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Click to listen to Chris’ conversation with William Dalrymple (20 min, 19 meg)

The British Indian Army at Gandamak — surrounded, outnumbered and slaughtered in Afghanistan, 1842.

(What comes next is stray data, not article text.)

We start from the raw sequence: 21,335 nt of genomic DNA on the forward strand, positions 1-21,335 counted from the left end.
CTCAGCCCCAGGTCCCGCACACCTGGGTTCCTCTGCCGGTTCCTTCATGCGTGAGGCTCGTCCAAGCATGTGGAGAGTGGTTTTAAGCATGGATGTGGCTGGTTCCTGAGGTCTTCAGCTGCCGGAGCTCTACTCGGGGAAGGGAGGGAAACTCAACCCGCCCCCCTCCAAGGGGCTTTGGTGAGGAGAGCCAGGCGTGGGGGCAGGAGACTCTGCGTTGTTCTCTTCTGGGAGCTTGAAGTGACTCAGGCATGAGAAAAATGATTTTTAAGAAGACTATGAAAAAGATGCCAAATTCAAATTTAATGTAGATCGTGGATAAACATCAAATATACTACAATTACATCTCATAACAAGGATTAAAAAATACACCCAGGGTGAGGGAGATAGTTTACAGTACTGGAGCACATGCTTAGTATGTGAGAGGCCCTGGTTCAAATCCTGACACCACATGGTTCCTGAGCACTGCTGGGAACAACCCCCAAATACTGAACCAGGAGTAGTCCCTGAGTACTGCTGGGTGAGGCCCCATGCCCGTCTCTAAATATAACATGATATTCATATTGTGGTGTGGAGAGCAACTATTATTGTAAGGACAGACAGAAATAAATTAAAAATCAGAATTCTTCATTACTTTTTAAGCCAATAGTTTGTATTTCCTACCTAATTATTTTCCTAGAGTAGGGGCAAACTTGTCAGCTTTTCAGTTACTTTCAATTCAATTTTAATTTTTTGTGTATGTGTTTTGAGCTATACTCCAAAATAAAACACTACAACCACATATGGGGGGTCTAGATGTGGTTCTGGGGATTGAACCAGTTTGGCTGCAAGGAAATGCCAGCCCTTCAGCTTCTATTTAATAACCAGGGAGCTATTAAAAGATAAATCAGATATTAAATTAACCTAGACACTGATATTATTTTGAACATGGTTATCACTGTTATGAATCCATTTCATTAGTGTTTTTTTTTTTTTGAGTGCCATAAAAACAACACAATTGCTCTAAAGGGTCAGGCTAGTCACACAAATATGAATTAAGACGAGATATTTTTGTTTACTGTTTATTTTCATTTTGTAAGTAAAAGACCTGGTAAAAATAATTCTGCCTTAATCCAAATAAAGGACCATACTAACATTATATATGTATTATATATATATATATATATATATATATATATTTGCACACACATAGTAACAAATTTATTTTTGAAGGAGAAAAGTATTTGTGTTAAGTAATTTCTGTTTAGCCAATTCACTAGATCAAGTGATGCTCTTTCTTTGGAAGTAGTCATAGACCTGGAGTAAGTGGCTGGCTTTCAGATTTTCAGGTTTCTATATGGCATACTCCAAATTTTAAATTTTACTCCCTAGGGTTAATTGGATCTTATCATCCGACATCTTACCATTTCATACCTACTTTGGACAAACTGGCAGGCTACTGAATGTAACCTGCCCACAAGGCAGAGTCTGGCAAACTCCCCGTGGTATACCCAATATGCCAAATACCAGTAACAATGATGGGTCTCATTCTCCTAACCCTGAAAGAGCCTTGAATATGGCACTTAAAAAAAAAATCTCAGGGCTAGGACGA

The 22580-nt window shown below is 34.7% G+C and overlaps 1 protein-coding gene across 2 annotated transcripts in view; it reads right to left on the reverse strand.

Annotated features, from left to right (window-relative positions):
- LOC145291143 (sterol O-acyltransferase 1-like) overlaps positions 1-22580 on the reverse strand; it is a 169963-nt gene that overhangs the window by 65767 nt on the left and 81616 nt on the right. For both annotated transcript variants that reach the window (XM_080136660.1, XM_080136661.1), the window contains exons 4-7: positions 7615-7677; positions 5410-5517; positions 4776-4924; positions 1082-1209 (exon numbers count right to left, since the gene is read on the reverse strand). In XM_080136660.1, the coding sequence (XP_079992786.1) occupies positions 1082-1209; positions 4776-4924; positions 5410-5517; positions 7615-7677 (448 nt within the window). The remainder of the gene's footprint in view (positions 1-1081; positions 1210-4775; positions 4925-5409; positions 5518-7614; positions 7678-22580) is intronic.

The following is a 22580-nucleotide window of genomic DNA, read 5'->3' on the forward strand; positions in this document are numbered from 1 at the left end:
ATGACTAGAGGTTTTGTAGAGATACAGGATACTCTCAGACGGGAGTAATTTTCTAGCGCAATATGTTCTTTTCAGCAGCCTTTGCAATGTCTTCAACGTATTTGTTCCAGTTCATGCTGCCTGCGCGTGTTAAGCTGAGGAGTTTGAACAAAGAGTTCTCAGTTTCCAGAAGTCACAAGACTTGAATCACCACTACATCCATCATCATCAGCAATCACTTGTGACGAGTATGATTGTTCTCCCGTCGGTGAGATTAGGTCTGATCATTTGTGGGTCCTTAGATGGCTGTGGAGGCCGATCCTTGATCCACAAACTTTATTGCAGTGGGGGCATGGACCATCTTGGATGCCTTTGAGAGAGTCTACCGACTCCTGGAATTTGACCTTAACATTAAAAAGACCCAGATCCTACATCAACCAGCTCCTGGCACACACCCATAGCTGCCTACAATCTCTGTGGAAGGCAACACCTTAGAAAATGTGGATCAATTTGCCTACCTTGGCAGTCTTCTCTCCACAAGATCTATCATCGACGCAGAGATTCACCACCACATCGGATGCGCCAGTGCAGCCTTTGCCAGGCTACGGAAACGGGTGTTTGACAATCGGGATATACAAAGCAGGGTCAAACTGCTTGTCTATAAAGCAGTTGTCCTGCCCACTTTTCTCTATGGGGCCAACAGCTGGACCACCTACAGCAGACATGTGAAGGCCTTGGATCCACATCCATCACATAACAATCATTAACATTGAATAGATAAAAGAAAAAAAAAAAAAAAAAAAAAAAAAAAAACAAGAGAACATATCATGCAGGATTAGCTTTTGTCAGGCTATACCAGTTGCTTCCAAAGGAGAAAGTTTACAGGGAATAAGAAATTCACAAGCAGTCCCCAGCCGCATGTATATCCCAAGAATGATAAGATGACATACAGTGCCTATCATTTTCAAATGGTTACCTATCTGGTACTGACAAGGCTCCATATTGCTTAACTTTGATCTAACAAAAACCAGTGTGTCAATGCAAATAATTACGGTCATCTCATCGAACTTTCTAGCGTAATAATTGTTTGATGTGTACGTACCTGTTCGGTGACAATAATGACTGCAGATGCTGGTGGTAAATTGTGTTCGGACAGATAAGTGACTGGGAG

For President Obama, William Dalrymple inscribed his history of Britain’s First Afghan War (1839 – 42), “I wish I’d written this ten years ago.” In truth it might have made no difference at all in 2003 to the Bush team, then diverting its military fire to Iraq. But for the rest of us this gruesome tale, Return of a King, might have clarified the clichés about Afghanistan the graveyard of empires — and the abounding cruelties, waste, hatred and blowback that come with invading it. For American readers, Dalrymple’s bloody, brilliant narrative of Britain’s greatest imperial catastrophe asks anew why our governments have followed the same arrogant course — how Britain can still be used to represent the lure of empire, not the sorrows and the price of empire. What if the rule had been: “wherever the US finds itself embroiled in a place with an English Cemetery: go home!”